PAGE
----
Senizergues: Since I’m active in the issues surrounding the environment, I’m usually pretty up-to-speed on things - especially because we have an Environmental Affairs department, which I meet with regularly to stay informed and create change within etnies. However, what has impressed me the most about L.E.A.F. is their incredible passion to push forward and create connections and awareness about the project. It’s inspiring to see the energy surrounding this and to listen to the excitement that people have when they learn about such a great way to give back.

Sabori: I think we’ve learned that it’s best to start small. Start small, build strong partnerships, keep it simple, and do it for the right reasons and things will go a lot smoother. Last year we limited the contest to Orange County High School students. This year we’ve opened it to all of California. Next year? Who knows?  Programs like this, however, require quite the commitment and coordination so it takes a good, solid team to keep it together and running smoothly.

How aware of environmental issues do you think today’s teens are? 

Sabori: That’s sort of a loaded question and I have mixed feelings on that. There are times when I’m blown away about what’s NOT being discussed in schools, and then other times I’m impressed with what teens are doing – often on their own, outside of school – to tackle some of the environmental and social issues that we are facing. End of the day, I think it boils down to getting the information to them. If we can reach them, and highlight some of the sustainability challenges we are faced with they are going to be our greatest voices and our strongest fighters. That’s where’ L.E.A.F. comes in. Have a look at last year’s winners (www.leaf-rocks.com) and you’ll get a sense of the power they hold.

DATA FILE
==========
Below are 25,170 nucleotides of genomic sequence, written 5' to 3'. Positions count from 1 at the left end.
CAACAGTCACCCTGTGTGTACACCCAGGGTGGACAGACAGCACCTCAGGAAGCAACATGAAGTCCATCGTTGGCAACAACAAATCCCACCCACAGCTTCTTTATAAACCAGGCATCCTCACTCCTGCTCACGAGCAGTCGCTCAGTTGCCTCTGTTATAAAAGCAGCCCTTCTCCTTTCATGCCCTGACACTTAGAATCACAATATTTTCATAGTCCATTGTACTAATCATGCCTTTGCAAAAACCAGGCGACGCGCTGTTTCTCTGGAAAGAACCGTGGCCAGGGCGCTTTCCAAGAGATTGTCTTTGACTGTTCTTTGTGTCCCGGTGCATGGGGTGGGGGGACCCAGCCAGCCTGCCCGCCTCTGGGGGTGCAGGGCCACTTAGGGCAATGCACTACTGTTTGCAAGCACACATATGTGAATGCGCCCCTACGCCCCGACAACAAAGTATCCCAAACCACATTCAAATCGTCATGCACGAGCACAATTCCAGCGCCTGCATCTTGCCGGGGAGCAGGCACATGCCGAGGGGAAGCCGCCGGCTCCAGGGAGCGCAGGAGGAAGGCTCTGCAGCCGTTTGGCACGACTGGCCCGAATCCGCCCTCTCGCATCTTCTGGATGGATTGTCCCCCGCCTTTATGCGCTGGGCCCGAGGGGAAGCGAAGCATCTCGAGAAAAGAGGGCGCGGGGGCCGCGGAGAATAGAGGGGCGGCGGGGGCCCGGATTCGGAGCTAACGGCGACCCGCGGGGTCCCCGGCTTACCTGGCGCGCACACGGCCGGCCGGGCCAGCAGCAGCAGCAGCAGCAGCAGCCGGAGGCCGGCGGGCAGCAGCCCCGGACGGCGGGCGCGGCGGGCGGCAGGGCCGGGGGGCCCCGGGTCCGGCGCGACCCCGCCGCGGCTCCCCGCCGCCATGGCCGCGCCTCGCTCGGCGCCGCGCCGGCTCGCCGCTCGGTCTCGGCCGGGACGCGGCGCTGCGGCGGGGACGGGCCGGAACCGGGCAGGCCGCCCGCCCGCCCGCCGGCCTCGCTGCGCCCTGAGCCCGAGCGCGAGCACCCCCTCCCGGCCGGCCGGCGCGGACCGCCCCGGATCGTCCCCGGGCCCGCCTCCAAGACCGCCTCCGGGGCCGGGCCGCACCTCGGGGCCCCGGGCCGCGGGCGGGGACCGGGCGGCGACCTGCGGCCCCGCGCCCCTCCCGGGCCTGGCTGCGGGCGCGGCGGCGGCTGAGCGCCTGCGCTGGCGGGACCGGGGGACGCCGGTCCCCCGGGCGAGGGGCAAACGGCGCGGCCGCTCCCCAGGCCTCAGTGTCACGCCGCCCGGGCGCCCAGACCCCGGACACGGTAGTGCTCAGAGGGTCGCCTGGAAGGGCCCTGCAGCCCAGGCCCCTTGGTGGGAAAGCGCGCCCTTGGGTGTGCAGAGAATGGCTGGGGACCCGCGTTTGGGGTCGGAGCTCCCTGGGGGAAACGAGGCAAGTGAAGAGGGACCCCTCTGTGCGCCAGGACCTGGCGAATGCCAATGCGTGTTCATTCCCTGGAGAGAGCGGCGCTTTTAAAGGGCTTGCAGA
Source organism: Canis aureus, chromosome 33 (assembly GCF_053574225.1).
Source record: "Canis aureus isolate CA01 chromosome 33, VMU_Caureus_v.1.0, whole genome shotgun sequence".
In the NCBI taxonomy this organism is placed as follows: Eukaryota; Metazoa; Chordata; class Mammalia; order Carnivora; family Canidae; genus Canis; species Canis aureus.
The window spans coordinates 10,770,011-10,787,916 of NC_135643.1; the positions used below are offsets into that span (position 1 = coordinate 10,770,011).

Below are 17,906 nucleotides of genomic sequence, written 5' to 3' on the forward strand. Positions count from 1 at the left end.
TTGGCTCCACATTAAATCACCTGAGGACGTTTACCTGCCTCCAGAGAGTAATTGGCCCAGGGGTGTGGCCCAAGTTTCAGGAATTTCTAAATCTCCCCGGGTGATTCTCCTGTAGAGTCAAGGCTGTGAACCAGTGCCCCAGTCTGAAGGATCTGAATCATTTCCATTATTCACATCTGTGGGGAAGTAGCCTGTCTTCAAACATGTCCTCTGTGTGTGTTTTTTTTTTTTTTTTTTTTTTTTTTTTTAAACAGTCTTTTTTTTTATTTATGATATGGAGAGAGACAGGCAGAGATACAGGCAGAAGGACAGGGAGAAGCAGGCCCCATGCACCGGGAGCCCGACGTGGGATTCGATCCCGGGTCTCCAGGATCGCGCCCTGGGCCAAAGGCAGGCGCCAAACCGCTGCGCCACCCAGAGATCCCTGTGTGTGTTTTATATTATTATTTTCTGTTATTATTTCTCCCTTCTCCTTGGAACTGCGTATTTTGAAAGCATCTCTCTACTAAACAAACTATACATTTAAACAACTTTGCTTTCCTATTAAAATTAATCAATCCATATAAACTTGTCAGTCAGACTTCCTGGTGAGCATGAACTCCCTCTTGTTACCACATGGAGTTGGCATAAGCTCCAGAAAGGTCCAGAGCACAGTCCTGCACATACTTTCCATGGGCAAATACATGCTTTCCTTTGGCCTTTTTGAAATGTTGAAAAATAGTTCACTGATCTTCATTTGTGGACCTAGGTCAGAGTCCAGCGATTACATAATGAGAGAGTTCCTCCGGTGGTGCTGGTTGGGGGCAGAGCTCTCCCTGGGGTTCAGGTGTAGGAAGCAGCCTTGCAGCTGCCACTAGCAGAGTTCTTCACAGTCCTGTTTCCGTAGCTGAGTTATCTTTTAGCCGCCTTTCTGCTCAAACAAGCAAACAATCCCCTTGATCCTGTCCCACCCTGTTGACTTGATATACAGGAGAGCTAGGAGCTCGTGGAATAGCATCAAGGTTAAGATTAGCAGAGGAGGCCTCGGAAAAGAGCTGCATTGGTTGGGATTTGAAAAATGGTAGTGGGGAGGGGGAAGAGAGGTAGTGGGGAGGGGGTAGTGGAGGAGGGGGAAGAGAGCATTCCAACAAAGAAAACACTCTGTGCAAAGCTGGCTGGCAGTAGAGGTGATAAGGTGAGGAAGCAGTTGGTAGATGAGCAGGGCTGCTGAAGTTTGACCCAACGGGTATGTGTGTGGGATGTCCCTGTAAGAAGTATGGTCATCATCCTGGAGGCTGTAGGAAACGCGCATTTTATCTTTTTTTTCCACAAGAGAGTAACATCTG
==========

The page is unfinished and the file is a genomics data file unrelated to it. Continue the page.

Senizergues: I think generally, public awareness has increased over the past few years and more and more we hear from kids their concern about their impact on the planet. When we started this quest over a decade ago, the topic was not widely discussed. It’s encouraging to see that it has risen to such prominence in mainstream conversations. Yet, awareness and education is a continual process, so no matter what, we need to keep promoting the discovery of the issues we are facing as it keeps igniting the fire for innovation and change.

What other initiatives do you have in place to educate your consumers about the environment?

Senizergues: Next year, etnies is celebrating our 25 year anniversary and instead of looking to the past, we’re pushing toward the future and looking at what the NEXT 25 will look like for us. We believe that remaining an environmentally-driven company is the future not only for us, but for the world. As part of celebrating our NEXT 25, we’re rolling out several environmental consumer programs for kids to be a part of…stay tuned for more info. L.E.A.F. is a tangible way for people to get involved and we’re proud to be a part of it, as we do believe that we’re supporting the future by getting behind this project.

Sabori: While we don’t necessarily focus on “educating” we do focus on creating dialogue and promoting choices. We have our V.Co-logical Series where we’ve teamed up with 1% for the Planet and we do our best to continuously discuss our story (and sometimes the story of others) on our New Future blog (www.volcom.com/newfuture). Additionally, we’ll set up a small display booth featuring V.Co-logical product as sort of an outreach to the consumer from time to time at different events and we’ve been known to do a chat or two at schools or other public functions in support of creating a more sustainable culture.

Post a Comment